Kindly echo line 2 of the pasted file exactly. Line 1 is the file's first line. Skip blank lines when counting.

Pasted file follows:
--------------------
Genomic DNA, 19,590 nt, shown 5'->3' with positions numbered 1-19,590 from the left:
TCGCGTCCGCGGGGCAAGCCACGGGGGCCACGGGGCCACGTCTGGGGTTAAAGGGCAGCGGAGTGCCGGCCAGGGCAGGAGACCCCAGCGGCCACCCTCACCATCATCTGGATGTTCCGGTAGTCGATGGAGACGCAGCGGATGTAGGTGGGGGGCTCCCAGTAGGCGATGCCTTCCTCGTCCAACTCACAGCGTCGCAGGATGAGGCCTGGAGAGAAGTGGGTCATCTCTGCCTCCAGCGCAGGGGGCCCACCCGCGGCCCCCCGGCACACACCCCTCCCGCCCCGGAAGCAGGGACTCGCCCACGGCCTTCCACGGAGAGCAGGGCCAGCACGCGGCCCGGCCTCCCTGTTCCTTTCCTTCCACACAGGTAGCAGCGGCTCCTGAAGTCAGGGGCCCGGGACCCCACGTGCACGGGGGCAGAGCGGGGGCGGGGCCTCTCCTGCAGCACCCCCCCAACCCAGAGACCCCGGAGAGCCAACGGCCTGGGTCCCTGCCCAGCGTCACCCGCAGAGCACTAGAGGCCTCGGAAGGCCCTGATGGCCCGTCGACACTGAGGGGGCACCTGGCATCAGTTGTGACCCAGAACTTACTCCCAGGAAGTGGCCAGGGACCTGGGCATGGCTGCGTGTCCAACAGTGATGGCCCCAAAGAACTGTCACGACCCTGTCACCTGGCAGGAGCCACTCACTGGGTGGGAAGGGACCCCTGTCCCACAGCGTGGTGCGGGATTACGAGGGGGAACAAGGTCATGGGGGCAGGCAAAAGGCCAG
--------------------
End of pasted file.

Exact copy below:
TCGCGTCCGCGGGGCAAGCCACGGGGGCCACGGGGCCACGTCTGGGGTTAAAGGGCAGCGGAGTGCCGGCCAGGGCAGGAGACCCCAGCGGCCACCCTCACCATCATCTGGATGTTCCGGTAGTCGATGGAGACGCAGCGGATGTAGGTGGGGGGCTCCCAGTAGGCGATGCCTTCCTCGTCCAACTCACAGCGTCGCAGGATGAGGCCTGGAGAGAAGTGGGTCATCTCTGCCTCCAGCGCAGGGGGCCCACCCGCGGCCCCCCGGCACACACCCCTCCCGCCCCGGAAGCAGGGACTCGCCCACGGCCTTCCACGGAGAGCAGGGCCAGCACGCGGCCCGGCCTCCCTGTTCCTTTCCTTCCACACAGGTAGCAGCGGCTCCTGAAGTCAGGGGCCCGGGACCCCACGTGCACGGGGGCAGAGCGGGGGCGGGGCCTCTCCTGCAGCACCCCCCCAACCCAGAGACCCCGGAGAGCCAACGGCCTGGGTCCCTGCCCAGCGTCACCCGCAGAGCACTAGAGGCCTCGGAAGGCCCTGATGGCCCGTCGACACTGAGGGGGCACCTGGCATCAGTTGTGACCCAGAACTTACTCCCAGGAAGTGGCCAGGGACCTGGGCATGGCTGCGTGTCCAACAGTGATGGCCCCAAAGAACTGTCACGACCCTGTCACCTGGCAGGAGCCACTCACTGGGTGGGAAGGGACCCCTGTCCCACAGCGTGGTGCGGGATTACGAGGGGGAACAAGGTCATGGGGGCAGGCAAAAGGCCAG